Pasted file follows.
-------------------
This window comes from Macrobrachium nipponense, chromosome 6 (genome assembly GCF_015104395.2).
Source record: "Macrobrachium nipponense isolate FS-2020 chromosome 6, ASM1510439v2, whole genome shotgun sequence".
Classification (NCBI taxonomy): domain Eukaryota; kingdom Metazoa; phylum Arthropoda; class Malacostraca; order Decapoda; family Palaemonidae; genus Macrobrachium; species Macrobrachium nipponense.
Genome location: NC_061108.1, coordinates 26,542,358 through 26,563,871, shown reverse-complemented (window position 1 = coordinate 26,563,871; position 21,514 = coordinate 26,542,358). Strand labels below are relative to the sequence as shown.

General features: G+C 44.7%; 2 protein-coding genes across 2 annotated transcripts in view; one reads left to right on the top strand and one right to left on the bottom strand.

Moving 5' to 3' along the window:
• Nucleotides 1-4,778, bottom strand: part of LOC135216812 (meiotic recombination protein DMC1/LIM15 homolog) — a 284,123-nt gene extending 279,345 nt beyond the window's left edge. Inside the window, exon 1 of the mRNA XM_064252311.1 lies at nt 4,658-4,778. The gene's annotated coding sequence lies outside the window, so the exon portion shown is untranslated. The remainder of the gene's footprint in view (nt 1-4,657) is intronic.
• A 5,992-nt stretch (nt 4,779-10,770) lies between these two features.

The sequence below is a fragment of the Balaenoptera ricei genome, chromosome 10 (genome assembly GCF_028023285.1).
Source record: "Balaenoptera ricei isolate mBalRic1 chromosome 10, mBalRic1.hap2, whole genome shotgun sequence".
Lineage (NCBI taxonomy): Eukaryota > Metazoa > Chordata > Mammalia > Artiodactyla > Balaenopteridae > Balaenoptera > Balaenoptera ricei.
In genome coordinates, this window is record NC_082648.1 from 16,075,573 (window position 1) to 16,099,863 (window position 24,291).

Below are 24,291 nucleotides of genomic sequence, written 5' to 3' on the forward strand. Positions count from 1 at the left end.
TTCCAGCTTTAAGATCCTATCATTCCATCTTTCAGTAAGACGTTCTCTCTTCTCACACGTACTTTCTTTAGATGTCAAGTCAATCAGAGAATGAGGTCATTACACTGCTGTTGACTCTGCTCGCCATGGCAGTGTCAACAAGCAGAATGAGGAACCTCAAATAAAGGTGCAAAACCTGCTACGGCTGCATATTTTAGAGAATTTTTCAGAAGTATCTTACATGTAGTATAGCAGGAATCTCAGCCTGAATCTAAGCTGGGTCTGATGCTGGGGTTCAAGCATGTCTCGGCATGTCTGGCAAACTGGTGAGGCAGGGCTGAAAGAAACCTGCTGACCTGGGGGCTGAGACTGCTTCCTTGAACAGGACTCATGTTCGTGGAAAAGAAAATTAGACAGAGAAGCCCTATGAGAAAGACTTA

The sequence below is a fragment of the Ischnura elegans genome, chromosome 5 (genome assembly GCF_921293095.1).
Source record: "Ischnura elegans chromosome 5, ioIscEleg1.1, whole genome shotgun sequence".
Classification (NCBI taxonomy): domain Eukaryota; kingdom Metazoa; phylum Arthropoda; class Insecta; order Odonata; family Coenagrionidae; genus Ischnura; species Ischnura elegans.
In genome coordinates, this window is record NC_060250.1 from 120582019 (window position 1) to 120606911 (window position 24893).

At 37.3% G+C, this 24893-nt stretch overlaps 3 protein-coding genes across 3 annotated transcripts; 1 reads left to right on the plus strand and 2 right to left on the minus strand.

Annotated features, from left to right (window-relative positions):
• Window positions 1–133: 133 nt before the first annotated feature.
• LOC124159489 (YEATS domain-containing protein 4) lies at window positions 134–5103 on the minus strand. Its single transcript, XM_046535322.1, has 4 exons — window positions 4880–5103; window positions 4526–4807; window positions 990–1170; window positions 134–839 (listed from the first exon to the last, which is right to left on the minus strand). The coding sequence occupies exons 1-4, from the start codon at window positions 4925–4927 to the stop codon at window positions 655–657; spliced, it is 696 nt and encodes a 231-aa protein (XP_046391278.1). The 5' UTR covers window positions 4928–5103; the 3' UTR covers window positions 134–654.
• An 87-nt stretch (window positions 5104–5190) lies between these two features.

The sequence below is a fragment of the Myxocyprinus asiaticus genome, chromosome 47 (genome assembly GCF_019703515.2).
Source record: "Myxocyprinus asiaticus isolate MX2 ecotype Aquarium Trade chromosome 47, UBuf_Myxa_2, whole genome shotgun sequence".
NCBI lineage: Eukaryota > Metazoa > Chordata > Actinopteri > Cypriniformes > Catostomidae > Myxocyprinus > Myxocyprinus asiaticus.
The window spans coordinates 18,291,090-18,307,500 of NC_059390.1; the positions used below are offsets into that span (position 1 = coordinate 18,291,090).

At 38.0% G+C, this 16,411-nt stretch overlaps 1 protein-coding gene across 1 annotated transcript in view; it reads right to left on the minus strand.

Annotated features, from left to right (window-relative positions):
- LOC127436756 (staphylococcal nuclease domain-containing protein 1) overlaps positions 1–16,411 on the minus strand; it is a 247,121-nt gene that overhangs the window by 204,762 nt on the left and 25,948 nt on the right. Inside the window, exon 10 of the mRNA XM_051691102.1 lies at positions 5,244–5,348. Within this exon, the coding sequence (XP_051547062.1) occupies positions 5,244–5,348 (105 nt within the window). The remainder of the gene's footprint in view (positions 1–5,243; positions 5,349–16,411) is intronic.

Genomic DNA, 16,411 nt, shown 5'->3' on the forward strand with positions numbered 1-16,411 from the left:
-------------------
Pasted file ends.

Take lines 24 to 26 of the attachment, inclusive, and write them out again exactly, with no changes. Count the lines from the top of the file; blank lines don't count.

The sequence below is a fragment of the Myxocyprinus asiaticus genome, chromosome 47 (genome assembly GCF_019703515.2).
Source record: "Myxocyprinus asiaticus isolate MX2 ecotype Aquarium Trade chromosome 47, UBuf_Myxa_2, whole genome shotgun sequence".
NCBI lineage: Eukaryota > Metazoa > Chordata > Actinopteri > Cypriniformes > Catostomidae > Myxocyprinus > Myxocyprinus asiaticus.